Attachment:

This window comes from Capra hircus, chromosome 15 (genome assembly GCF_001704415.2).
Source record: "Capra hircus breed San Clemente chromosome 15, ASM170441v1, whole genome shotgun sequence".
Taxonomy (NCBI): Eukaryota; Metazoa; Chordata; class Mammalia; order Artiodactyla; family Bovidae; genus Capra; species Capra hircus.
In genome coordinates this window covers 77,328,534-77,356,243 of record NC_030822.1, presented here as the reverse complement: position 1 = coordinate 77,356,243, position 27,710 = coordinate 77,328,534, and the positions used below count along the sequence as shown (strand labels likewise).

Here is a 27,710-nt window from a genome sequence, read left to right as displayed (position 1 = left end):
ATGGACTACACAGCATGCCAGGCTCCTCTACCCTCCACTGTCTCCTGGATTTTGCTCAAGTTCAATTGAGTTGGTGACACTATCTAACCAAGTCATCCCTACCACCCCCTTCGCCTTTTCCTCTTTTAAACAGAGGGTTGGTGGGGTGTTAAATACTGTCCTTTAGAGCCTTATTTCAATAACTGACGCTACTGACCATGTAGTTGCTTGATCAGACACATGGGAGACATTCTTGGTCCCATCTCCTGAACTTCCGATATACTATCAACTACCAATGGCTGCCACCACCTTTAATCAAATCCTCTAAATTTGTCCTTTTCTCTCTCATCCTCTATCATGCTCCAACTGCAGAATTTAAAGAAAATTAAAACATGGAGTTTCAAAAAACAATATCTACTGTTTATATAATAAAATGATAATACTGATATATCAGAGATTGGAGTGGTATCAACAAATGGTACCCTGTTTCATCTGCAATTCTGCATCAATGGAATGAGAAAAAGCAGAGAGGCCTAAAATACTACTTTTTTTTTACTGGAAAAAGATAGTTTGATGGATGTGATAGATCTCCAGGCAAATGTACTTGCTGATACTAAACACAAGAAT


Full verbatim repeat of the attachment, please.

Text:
This window comes from Capra hircus, chromosome 15 (genome assembly GCF_001704415.2).
Source record: "Capra hircus breed San Clemente chromosome 15, ASM170441v1, whole genome shotgun sequence".
Taxonomy (NCBI): Eukaryota; Metazoa; Chordata; class Mammalia; order Artiodactyla; family Bovidae; genus Capra; species Capra hircus.
In genome coordinates this window covers 77,328,534-77,356,243 of record NC_030822.1, presented here as the reverse complement: position 1 = coordinate 77,356,243, position 27,710 = coordinate 77,328,534, and the positions used below count along the sequence as shown (strand labels likewise).

Here is a 27,710-nt window from a genome sequence, read left to right as displayed (position 1 = left end):
ATGGACTACACAGCATGCCAGGCTCCTCTACCCTCCACTGTCTCCTGGATTTTGCTCAAGTTCAATTGAGTTGGTGACACTATCTAACCAAGTCATCCCTACCACCCCCTTCGCCTTTTCCTCTTTTAAACAGAGGGTTGGTGGGGTGTTAAATACTGTCCTTTAGAGCCTTATTTCAATAACTGACGCTACTGACCATGTAGTTGCTTGATCAGACACATGGGAGACATTCTTGGTCCCATCTCCTGAACTTCCGATATACTATCAACTACCAATGGCTGCCACCACCTTTAATCAAATCCTCTAAATTTGTCCTTTTCTCTCTCATCCTCTATCATGCTCCAACTGCAGAATTTAAAGAAAATTAAAACATGGAGTTTCAAAAAACAATATCTACTGTTTATATAATAAAATGATAATACTGATATATCAGAGATTGGAGTGGTATCAACAAATGGTACCCTGTTTCATCTGCAATTCTGCATCAATGGAATGAGAAAAAGCAGAGAGGCCTAAAATACTACTTTTTTTTTACTGGAAAAAGATAGTTTGATGGATGTGATAGATCTCCAGGCAAATGTACTTGCTGATACTAAACACAAGAAT